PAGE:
Japan, part 1

Nagoya, from emilyclover.wordpress.comHow it came to be

While ruffling through scholarship applications my senior year of high school, I came across a different kind of scholarship: an all-expenses-paid trip to Japan.  I don’t remember the details of the organization, but they basically wanted to spread the love of Japanese culture.  All I had to do to win the trip was to write the best essay.

I should’ve been a shoe-in.  My essay explained that my mother was from Japan, and how I had never fully understood her.  If I won the trip, I would use it to visit the places where she spent her childhood, that molded and shaped who she is today – a person so deep and artistic that I could never fathom how to fully connect with her.

Nagoya, from emilyclover.wordpress.comBut in the end, I didn’t win the scholarship.  The boy who won had been our neighbor when we were kids.  He used to come over and dress up in my mom’s kimonos with us.  WE gave HIM his love for Japan, and he stole my chance from me.  Talk about irony.  The premise of his essay was “anime is cool, and I want to go to an anime convention in Tokyo.”  To this day I question the intelligence of the essay grader.

I was bummed about not winning, and by that time I had become pretty vested in the idea of spending the summer in Japan.  So my mom and her sisters, being the angels they are, pitched in to pay my plane ticket.  I had my chance after all!

This was the age before digital cameras and cell phones.  I mean they existed, but no middle-class parent would’ve entrusted their 18-year-old to carry around something that expensive.  So most of my photos were taken with disposable cameras I picked up at Long’s Drug.

Nagoya, from emilyclover.wordpress.com


In Nagoya, my aunt Cynthia had just adopted a 6-year-old Japanese girl, Maiko.  This was my first time meeting this cousin of mine, who at the time didn’t speak English.  I had taken some Japanese classes Nagoya, from emilyclover.wordpress.comas a kid, had practiced a little with our Japanese exchange student, and knew certain words and phrases from listening to my mom and her friends.  I knew my katakana and hiragana.  But I was not at all prepared for what lay ahead.

The people in the airport railed off shikansen-speed questions at me in Japanese, to which I could only stare in return.  None of the words seemed familiar.  I couldn’t rely on the signs, because they were in kanji… and anyway, I hadn’t thought to learn words like “terminal” and “concourse”.  When my older cousin Sarah finally found me, she thanked the employees in Japanese and then asked me why I hadn’t understood them.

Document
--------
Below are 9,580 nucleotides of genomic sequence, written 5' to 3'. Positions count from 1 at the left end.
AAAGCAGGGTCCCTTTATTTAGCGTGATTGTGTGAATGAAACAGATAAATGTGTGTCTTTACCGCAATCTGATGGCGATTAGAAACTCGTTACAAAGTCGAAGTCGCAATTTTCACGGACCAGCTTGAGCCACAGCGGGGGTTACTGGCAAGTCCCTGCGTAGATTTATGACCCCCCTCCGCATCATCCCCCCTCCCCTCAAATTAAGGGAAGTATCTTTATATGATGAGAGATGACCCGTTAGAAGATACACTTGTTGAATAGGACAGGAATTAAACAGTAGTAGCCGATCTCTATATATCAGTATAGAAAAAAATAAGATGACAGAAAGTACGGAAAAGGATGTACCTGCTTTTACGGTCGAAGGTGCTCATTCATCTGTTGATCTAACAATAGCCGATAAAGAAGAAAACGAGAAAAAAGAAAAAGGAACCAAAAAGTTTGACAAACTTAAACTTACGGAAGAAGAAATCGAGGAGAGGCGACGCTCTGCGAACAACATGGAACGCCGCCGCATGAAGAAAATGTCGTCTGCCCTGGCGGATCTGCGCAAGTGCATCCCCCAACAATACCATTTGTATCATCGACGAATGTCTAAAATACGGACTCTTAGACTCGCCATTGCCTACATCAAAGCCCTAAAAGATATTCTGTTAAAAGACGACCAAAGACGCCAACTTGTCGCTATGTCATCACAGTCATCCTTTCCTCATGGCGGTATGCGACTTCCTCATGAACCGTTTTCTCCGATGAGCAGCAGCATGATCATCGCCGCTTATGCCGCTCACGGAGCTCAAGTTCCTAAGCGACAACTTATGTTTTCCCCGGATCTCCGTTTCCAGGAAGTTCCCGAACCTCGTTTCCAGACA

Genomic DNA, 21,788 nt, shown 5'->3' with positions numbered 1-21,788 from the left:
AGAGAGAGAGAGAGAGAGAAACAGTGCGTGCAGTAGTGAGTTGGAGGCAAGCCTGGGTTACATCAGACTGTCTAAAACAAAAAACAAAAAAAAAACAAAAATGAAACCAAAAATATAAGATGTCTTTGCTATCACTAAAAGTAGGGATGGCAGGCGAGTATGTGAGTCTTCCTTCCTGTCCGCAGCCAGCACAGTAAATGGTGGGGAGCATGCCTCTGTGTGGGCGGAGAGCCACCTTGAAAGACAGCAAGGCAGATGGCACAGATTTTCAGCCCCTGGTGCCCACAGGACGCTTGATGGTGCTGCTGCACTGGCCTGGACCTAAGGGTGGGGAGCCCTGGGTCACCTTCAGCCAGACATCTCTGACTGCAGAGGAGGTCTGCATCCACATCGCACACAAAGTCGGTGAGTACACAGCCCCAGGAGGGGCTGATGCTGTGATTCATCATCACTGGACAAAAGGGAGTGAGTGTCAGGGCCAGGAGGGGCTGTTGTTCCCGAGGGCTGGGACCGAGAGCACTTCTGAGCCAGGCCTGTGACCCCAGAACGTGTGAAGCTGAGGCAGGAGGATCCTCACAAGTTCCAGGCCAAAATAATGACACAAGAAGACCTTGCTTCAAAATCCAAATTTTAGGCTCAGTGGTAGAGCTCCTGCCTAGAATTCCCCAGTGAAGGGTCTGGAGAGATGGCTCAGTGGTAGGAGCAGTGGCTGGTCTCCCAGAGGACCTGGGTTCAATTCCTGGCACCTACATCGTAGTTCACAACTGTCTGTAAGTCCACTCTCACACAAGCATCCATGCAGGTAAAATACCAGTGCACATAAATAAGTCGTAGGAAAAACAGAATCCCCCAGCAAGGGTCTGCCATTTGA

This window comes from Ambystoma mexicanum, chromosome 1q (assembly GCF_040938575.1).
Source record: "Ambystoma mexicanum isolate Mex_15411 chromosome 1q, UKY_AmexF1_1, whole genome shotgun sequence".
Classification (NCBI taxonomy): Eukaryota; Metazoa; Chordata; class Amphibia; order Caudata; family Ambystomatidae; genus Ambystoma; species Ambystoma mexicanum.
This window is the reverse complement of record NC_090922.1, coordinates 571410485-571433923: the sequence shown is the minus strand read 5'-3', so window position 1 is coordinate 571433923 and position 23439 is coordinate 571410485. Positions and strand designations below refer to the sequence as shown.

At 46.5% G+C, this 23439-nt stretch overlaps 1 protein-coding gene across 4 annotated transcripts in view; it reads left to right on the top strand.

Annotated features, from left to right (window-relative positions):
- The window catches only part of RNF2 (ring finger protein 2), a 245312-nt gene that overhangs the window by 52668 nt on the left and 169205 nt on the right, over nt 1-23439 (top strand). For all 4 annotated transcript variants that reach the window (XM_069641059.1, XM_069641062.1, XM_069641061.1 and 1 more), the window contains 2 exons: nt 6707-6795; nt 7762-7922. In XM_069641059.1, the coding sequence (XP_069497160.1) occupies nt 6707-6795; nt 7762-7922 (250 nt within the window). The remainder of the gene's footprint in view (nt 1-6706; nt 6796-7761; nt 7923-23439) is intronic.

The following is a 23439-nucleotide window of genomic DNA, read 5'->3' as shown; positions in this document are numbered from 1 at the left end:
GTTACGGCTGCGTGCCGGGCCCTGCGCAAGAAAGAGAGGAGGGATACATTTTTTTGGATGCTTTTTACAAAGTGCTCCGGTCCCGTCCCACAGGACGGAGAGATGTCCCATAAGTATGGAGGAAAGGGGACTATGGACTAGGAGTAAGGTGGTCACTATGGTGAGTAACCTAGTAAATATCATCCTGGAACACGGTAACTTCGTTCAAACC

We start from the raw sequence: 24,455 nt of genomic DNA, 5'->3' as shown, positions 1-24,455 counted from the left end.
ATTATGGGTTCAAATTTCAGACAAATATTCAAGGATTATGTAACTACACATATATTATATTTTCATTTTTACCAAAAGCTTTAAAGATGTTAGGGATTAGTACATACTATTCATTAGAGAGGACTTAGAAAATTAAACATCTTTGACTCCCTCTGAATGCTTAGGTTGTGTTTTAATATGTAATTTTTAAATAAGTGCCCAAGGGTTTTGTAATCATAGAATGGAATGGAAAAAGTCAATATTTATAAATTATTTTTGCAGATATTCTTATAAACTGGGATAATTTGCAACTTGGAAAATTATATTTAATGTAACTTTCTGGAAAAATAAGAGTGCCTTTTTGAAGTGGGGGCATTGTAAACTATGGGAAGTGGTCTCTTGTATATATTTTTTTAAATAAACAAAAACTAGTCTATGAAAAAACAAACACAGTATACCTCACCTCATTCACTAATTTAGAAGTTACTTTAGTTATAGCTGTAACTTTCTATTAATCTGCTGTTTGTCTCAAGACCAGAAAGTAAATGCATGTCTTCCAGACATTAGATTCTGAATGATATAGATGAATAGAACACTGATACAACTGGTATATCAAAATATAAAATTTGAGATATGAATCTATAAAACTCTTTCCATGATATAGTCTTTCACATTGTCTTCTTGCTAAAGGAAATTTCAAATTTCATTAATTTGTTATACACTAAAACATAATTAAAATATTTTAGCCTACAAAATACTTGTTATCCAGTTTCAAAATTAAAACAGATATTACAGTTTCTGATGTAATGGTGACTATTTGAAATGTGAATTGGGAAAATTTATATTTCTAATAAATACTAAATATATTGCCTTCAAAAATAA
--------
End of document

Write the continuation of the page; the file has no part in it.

“Well, I practiced my Japanese but they were just speaking so fast,” I responded.

“They were speaking English!” she said.

Lesson #1.  The Japanese always tried to speak English upon seeing I was white.  However, their accents were so thick, and sentence structure so bad, that there was no way I could understand it.  I learned the easiest way around this was to speak Japanese as much as possible, to force them to respond in Japanese.

Nagoya, from emilyclover.wordpress.comMy first two weeks in Nagoya, my job was to babysit Maiko.  My aunt (her mother) taught English at Chukyo University, and Maiko’s school let out 2 weeks earlier than the university.  Since Maiko didn’t speak English, the first couple days were basically spent watching Sailor Moon, swinging on the playground, and making up choreographed dances.

Then we became more comfortable around each other and got braver.  We ventured onto buses and into other neighborhoods.  Feeling pretty confident, we told Sarah we would meet her at the World’s Fair.  My aunt told us we just had to take the bus to the train station, and get off the train at Minari Station.  We got onto the train and I pointed to the map on the wall, where the station names were all written in kanji.

“Which one is Minari?” I asked Maiko.

“I don’t know,” she answered.  She couldn’t read kanji either.

Nagoya, from emilyclover.wordpress.com
On the train

My aunt later explained that kanji is so complicated that in order to read the newspaper you basically need a PhD.

At the World’s Fair I looked out upon a sea of black hair.

“I thought there would be more foreigners here,” I told Sarah.

“These are all foreigners,” she replied.  “Those are Koreans, those are Chinese, those people over there are probably from Taiwan.”

One day my aunt asked if I’d like to come to her classroom and speak to the students in Advanced English.  Maiko and I trailed along to Chukyo University, were suddenly I was surrounded by people my own age.  The topic of conversation for the day was ghosts.  I was fascinated to find out that every single student in the class believed in ghosts.  We talked about Casper, ghosts of our ancestors, and ghosts in horror movies.  It was a blast.

Nagoya, from emilyclover.wordpress.com
Teaching an English lesson about ghosts

Nagoya, from emilyclover.wordpress.com

Nagoya, from emilyclover.wordpress.com

Next up: Tokyo ->

2 thoughts on “Japan, part 1

  1. Yes, lack of readable script was very confusing. I made business trips to Japan, 1980, 81, 82. The first time I went to Osaka as well as Tokyo. I was stared at in the streets in Osaka and I realised that I was the only westerner around.


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